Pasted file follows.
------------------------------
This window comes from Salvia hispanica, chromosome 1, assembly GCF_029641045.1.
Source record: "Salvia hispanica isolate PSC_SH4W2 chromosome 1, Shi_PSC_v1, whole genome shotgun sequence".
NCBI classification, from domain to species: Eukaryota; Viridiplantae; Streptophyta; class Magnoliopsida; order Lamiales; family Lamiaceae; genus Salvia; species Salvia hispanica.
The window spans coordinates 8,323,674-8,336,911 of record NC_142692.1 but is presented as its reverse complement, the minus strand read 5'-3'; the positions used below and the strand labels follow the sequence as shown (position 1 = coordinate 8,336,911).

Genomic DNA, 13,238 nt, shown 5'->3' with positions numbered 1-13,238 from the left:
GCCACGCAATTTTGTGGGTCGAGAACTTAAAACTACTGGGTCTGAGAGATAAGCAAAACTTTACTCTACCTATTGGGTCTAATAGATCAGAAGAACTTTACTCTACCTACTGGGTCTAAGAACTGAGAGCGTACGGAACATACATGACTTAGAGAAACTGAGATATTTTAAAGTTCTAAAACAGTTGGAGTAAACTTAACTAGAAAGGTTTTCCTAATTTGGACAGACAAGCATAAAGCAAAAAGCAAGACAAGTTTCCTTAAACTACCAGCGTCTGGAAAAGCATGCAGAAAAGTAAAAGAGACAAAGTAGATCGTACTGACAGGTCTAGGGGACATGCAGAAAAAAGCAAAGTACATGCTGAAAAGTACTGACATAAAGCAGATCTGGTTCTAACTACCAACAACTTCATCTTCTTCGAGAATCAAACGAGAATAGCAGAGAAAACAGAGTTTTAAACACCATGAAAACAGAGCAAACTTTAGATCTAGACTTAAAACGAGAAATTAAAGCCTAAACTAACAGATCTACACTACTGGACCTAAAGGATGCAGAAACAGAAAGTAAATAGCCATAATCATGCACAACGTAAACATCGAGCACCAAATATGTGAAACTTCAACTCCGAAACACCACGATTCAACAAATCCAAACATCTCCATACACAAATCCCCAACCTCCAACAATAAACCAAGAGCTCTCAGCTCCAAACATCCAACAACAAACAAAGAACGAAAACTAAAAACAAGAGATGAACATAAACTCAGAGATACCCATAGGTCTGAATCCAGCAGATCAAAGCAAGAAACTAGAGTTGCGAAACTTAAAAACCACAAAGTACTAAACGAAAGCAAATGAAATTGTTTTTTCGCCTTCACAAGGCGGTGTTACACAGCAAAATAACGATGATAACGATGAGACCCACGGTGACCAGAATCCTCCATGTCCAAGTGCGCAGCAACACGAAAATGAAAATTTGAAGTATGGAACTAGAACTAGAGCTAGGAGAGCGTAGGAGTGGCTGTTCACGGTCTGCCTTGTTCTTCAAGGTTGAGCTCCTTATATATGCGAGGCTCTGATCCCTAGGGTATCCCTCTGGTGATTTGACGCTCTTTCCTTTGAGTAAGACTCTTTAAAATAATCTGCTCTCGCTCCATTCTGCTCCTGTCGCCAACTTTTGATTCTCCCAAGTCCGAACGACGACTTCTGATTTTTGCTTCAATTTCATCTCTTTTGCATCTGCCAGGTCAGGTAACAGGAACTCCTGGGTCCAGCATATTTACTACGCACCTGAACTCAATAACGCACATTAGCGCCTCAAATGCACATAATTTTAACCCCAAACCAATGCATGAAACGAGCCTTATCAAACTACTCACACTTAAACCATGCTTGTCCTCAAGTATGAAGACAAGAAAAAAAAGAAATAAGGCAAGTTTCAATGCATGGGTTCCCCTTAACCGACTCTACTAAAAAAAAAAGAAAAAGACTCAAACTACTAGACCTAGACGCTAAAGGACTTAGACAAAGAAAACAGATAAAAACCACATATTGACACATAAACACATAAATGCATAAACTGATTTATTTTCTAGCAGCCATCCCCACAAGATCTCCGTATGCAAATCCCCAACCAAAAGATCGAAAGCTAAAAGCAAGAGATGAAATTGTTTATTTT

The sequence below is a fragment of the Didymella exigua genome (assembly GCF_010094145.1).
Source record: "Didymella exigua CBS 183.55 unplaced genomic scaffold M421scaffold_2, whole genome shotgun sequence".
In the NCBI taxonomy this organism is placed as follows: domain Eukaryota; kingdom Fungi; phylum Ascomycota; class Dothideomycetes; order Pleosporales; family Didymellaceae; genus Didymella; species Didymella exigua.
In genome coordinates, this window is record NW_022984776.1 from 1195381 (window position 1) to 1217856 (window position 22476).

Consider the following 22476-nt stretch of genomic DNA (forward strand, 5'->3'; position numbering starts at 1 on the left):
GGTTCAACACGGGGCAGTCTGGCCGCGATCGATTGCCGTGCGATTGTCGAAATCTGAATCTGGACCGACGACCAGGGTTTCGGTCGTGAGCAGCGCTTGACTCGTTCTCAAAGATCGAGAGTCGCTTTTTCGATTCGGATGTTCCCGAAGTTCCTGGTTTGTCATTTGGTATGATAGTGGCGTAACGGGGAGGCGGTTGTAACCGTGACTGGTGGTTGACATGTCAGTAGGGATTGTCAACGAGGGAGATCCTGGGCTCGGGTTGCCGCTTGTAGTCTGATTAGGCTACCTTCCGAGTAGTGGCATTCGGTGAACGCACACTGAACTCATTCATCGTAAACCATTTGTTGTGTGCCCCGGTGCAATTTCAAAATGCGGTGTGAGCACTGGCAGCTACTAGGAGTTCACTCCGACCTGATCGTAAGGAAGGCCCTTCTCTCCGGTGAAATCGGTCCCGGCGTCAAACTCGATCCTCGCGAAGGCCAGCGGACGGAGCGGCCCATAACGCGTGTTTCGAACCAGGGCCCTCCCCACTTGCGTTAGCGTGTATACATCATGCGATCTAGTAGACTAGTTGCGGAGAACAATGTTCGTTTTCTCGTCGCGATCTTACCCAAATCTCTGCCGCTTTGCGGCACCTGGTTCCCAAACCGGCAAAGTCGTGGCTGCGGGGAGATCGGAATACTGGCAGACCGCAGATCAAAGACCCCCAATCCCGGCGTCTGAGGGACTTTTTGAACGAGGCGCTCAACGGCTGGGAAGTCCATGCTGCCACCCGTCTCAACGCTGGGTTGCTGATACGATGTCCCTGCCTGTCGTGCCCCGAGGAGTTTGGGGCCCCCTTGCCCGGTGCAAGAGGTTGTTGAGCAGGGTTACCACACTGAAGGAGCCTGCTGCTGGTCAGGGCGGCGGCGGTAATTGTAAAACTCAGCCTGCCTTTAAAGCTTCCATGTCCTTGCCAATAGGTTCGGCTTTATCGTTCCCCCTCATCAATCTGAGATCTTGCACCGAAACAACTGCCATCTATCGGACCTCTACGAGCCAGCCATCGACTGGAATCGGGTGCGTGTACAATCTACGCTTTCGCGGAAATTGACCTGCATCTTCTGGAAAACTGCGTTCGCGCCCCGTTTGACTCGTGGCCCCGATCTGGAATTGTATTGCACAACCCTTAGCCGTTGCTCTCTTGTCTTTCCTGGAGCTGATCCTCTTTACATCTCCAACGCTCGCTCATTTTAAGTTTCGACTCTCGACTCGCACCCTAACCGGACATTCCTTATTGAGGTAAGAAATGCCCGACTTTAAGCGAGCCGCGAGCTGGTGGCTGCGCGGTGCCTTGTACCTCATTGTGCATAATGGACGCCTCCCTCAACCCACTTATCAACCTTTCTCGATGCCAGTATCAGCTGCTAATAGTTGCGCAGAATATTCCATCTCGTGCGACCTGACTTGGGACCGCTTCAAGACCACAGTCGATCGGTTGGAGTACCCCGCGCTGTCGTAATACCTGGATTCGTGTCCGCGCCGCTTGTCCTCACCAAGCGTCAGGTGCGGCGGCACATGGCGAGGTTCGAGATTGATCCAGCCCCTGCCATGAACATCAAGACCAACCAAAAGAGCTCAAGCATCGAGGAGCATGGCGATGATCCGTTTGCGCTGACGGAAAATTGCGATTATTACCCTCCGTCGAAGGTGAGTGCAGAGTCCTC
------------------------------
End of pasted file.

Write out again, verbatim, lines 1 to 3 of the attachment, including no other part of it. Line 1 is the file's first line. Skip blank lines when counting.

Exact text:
This window comes from Salvia hispanica, chromosome 1, assembly GCF_029641045.1.
Source record: "Salvia hispanica isolate PSC_SH4W2 chromosome 1, Shi_PSC_v1, whole genome shotgun sequence".
NCBI classification, from domain to species: Eukaryota; Viridiplantae; Streptophyta; class Magnoliopsida; order Lamiales; family Lamiaceae; genus Salvia; species Salvia hispanica.